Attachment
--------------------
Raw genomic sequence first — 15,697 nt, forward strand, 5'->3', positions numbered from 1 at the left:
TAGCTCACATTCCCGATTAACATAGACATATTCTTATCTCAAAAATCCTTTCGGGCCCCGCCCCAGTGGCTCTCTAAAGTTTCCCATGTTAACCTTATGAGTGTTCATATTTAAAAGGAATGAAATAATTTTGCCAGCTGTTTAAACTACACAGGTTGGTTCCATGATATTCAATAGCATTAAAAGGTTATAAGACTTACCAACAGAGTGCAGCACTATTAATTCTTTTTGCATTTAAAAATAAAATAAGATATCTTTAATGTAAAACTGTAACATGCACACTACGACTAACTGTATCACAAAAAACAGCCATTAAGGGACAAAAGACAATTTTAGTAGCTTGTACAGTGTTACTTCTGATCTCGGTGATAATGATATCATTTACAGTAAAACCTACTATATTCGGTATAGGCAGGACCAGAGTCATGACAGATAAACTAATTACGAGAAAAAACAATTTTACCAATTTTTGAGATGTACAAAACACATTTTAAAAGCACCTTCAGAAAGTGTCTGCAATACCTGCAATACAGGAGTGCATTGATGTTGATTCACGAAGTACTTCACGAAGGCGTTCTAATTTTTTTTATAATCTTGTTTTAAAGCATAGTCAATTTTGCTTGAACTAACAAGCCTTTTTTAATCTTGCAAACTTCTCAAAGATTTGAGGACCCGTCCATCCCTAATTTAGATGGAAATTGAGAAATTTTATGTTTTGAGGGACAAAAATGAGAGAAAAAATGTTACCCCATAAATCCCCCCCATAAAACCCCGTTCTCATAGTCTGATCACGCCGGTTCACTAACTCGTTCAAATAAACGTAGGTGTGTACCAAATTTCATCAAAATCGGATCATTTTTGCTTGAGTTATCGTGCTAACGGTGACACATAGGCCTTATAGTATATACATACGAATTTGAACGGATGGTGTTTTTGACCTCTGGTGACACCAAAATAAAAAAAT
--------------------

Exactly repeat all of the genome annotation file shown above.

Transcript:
Raw genomic sequence first — 15,697 nt, forward strand, 5'->3', positions numbered from 1 at the left:
TAGCTCACATTCCCGATTAACATAGACATATTCTTATCTCAAAAATCCTTTCGGGCCCCGCCCCAGTGGCTCTCTAAAGTTTCCCATGTTAACCTTATGAGTGTTCATATTTAAAAGGAATGAAATAATTTTGCCAGCTGTTTAAACTACACAGGTTGGTTCCATGATATTCAATAGCATTAAAAGGTTATAAGACTTACCAACAGAGTGCAGCACTATTAATTCTTTTTGCATTTAAAAATAAAATAAGATATCTTTAATGTAAAACTGTAACATGCACACTACGACTAACTGTATCACAAAAAACAGCCATTAAGGGACAAAAGACAATTTTAGTAGCTTGTACAGTGTTACTTCTGATCTCGGTGATAATGATATCATTTACAGTAAAACCTACTATATTCGGTATAGGCAGGACCAGAGTCATGACAGATAAACTAATTACGAGAAAAAACAATTTTACCAATTTTTGAGATGTACAAAACACATTTTAAAAGCACCTTCAGAAAGTGTCTGCAATACCTGCAATACAGGAGTGCATTGATGTTGATTCACGAAGTACTTCACGAAGGCGTTCTAATTTTTTTTATAATCTTGTTTTAAAGCATAGTCAATTTTGCTTGAACTAACAAGCCTTTTTTAATCTTGCAAACTTCTCAAAGATTTGAGGACCCGTCCATCCCTAATTTAGATGGAAATTGAGAAATTTTATGTTTTGAGGGACAAAAATGAGAGAAAAAATGTTACCCCATAAATCCCCCCCATAAAACCCCGTTCTCATAGTCTGATCACGCCGGTTCACTAACTCGTTCAAATAAACGTAGGTGTGTACCAAATTTCATCAAAATCGGATCATTTTTGCTTGAGTTATCGTGCTAACGGTGACACATAGGCCTTATAGTATATACATACGAATTTGAACGGATGGTGTTTTTGACCTCTGGTGACACCAAAATAAAAAAAT